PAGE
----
Do You Need a Board of Advisors?

Managing Talent

A small coalition of business consultants may lend perspective and guidance to your business

Published on: July 2, 2013

If you are business owner, you are constantly looking for ideas, information, perspective, best practices and more. If you are not looking for those items I have concerns about the success and longevity of your operation. I have been asked before if a Board of Directors is appropriate for a farm. For most farms I feel a Board of Advisors may be the better fit for what they are trying to accomplish.

Before you can even start the process of building an advisement team you need to consider what you want to accomplish. What would be the very purpose of the team? Are they a sounding board for new ideas? Once you know your end goal you can start to define what types of backgrounds and experience would best fit.

Your dream team should be comprised of trusted, high-performing individuals that have expertise and skills that you lack. They should complement your skills.  Team members should be both from within and out of your industry and come with diversity of skills and experience. A must requirement for advisors is that they are committed to speaking openly and contributing. It's always a plus if they have a vested interest in seeing your business succeed. You do not want a board of "yes" people.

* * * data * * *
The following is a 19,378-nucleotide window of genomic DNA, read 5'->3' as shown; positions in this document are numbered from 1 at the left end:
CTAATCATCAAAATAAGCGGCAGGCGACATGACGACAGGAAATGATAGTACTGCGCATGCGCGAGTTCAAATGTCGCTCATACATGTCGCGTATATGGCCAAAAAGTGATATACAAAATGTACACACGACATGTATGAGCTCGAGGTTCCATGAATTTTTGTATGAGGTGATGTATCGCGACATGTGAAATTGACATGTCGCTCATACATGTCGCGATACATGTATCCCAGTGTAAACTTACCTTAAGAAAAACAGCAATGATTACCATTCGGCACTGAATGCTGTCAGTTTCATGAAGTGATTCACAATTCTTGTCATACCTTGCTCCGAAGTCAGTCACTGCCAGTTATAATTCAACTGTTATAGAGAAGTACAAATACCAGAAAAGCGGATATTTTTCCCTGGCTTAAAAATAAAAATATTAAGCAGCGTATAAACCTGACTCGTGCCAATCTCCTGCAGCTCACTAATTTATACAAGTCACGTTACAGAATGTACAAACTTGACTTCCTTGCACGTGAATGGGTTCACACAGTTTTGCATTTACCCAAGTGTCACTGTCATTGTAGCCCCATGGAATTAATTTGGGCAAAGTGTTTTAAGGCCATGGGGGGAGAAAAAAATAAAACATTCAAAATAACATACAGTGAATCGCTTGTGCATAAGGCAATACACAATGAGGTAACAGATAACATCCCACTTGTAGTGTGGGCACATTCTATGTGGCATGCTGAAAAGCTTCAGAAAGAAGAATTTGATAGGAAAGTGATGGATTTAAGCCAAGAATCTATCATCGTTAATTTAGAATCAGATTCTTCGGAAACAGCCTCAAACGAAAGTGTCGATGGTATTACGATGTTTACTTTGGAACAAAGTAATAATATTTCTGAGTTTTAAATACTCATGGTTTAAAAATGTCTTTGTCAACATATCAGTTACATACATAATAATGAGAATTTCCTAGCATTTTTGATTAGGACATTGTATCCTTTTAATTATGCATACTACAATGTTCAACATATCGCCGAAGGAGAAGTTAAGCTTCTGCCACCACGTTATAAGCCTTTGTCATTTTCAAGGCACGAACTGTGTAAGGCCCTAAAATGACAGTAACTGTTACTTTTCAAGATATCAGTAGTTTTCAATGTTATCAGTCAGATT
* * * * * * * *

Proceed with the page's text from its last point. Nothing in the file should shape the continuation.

If I was building a board today, I already know of one senior person in the health insurance industry and one in the manufacturing industry I would place on my team tomorrow. I would then add a marketing guru and networking expert to the list.

The board not only gives you outside perspective, but it also holds you as the business owner/leader accountable for taking action on the strategies determined. Remember, their sole purpose is to advise, not carry out the plan.  It's the leader/owner who needs to see the plan through and provide updates, roadblocks, etc. to the team so they can continue to advise and add value.

Before approaching advisors know exactly the level of commitment you will be asking of them and what you are expecting as far as participation. Be specific on how often the team would meet and how they would be communicating.

You will also want to be up front with compensation. Pay for a board of advisors can range from paying their travels and meals with no comp to a per-meeting payment of several hundred to several thousand dollars. If you can't offer a wage compensation consider what else you may bring to the table that would make it worth their time.